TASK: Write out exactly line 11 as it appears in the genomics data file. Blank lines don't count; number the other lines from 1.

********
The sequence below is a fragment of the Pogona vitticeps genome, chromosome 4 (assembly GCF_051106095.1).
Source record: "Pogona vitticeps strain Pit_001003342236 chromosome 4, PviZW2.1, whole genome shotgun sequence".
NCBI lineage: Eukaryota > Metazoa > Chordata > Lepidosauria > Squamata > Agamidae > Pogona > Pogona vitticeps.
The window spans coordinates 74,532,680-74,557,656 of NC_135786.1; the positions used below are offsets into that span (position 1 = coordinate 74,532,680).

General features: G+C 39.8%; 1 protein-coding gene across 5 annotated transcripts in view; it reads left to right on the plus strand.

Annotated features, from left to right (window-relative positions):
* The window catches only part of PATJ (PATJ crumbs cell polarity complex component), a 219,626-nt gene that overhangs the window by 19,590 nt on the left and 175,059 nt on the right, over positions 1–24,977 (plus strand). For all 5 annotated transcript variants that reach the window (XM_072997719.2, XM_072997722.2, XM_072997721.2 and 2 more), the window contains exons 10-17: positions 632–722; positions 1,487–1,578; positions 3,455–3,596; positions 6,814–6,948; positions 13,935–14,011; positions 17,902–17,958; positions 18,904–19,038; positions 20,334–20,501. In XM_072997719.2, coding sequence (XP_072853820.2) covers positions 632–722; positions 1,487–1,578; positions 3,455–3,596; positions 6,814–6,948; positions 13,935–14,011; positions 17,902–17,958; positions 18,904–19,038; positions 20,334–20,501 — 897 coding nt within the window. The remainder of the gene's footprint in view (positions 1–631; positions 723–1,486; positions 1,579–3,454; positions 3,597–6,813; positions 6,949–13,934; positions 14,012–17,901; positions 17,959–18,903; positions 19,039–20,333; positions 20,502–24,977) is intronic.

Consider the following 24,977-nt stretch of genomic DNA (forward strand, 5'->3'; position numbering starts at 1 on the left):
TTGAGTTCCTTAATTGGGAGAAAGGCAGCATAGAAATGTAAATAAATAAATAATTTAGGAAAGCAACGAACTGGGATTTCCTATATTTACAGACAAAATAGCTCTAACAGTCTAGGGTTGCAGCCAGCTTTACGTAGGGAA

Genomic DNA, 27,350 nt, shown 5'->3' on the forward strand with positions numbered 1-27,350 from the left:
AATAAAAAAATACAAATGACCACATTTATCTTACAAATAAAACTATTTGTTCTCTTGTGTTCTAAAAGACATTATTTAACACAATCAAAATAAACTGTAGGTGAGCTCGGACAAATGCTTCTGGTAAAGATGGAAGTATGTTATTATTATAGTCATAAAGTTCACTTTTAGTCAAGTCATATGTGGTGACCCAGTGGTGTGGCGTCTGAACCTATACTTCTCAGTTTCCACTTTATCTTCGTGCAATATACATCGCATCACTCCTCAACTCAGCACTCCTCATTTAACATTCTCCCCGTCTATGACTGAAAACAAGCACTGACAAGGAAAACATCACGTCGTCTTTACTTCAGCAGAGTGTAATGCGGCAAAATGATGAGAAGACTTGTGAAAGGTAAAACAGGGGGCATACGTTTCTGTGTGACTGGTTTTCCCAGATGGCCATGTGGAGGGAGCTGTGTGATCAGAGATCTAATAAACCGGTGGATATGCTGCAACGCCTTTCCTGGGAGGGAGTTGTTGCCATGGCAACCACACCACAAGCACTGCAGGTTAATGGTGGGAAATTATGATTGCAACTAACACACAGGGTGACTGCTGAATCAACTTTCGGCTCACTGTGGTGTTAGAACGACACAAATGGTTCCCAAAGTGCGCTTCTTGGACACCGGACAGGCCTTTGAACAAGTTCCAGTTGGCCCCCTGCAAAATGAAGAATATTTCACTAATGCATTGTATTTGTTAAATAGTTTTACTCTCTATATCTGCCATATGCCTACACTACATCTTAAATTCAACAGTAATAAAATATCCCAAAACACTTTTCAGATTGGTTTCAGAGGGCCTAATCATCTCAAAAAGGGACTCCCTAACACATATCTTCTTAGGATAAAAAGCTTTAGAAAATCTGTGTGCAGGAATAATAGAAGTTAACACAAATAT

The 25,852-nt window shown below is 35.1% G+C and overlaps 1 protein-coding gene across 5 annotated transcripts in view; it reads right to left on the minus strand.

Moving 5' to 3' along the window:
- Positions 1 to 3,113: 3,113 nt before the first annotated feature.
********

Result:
AATAAAAAAATACAAATGACCACATTTATCTTACAAATAAAACTATTTGTTCTCTTGTGTTCTAAAAGACATTATTTAACACAATCAAAATAAACTGTAGGTGAGCTCGGACAAATGCTTCTGGTAAAGATGGAAGTATGTTATTATTATAGTCATAAAGTTCACTTTTAGTCAAGTCATATGTGGTGACCCAGTGGTGTGGCGTCTGAACCTATACTTCTCAGTTTCCACTTTATCTTCGTGCAATATACATCGCATCACTCCTCAACTCAGCACTCCTCATTTAACATTCTCCCCGTCTATGACTGAAAACAAGCACTGACAAGGAAAACATCACGTCGTCTTTACTTCAGCAGAGTGTAATGCGGCAAAATGATGAGAAGACTTGTGAAAGGTAAAACAGGGGGCATACGTTTCTGTGTGACTGGTTTTCCCAGATGGCCATGTGGAGGGAGCTGTGTGATCAGAGATCTAATAAACCGGTGGATATGCTGCAACGCCTTTCCTGGGAGGGAGTTGTTGCCATGGCAACCACACCACAAGCACTGCAGGTTAATGGTGGGAAATTATGATTGCAACTAACACACAGGGTGACTGCTGAATCAACTTTCGGCTCACTGTGGTGTTAGAACGACACAAATGGTTCCCAAAGTGCGCTTCTTGGACACCGGACAGGCCTTTGAACAAGTTCCAGTTGGCCCCCTGCAAAATGAAGAATATTTCACTAATGCATTGTATTTGTTAAATAGTTTTACTCTCTATATCTGCCATATGCCTACACTACATCTTAAATTCAACAGTAATAAAATATCCCAAAACACTTTTCAGATTGGTTTCAGAGGGCCTAATCATCTCAAAAAGGGACTCCCTAACACATATCTTCTTAGGATAAAAAGCTTTAGAAAATCTGTGTGCAGGAATAATAGAAGTTAACACAAATAT